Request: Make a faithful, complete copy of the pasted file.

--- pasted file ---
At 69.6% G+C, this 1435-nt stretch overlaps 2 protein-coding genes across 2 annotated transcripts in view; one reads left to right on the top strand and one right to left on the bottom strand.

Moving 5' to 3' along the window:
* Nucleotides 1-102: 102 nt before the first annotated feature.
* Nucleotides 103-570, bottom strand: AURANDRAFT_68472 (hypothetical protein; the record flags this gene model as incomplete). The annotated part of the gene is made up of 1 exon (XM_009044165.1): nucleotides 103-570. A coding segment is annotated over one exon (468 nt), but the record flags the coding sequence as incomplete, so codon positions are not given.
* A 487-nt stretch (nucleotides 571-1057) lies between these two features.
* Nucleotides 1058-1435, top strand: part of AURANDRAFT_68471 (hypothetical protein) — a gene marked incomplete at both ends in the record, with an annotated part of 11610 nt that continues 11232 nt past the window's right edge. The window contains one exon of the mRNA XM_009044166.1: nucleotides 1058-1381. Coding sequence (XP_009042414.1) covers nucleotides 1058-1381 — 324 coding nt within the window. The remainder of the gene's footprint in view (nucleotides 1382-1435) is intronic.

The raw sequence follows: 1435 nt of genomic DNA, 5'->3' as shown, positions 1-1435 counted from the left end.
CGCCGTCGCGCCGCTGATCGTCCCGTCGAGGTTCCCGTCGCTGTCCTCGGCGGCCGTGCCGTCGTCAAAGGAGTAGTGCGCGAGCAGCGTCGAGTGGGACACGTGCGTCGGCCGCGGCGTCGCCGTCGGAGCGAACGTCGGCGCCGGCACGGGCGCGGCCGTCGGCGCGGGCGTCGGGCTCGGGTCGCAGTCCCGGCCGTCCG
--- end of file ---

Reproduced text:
At 69.6% G+C, this 1435-nt stretch overlaps 2 protein-coding genes across 2 annotated transcripts in view; one reads left to right on the top strand and one right to left on the bottom strand.

Moving 5' to 3' along the window:
* Nucleotides 1-102: 102 nt before the first annotated feature.
* Nucleotides 103-570, bottom strand: AURANDRAFT_68472 (hypothetical protein; the record flags this gene model as incomplete). The annotated part of the gene is made up of 1 exon (XM_009044165.1): nucleotides 103-570. A coding segment is annotated over one exon (468 nt), but the record flags the coding sequence as incomplete, so codon positions are not given.
* A 487-nt stretch (nucleotides 571-1057) lies between these two features.
* Nucleotides 1058-1435, top strand: part of AURANDRAFT_68471 (hypothetical protein) — a gene marked incomplete at both ends in the record, with an annotated part of 11610 nt that continues 11232 nt past the window's right edge. The window contains one exon of the mRNA XM_009044166.1: nucleotides 1058-1381. Coding sequence (XP_009042414.1) covers nucleotides 1058-1381 — 324 coding nt within the window. The remainder of the gene's footprint in view (nucleotides 1382-1435) is intronic.

The raw sequence follows: 1435 nt of genomic DNA, 5'->3' as shown, positions 1-1435 counted from the left end.
CGCCGTCGCGCCGCTGATCGTCCCGTCGAGGTTCCCGTCGCTGTCCTCGGCGGCCGTGCCGTCGTCAAAGGAGTAGTGCGCGAGCAGCGTCGAGTGGGACACGTGCGTCGGCCGCGGCGTCGCCGTCGGAGCGAACGTCGGCGCCGGCACGGGCGCGGCCGTCGGCGCGGGCGTCGGGCTCGGGTCGCAGTCCCGGCCGTCCG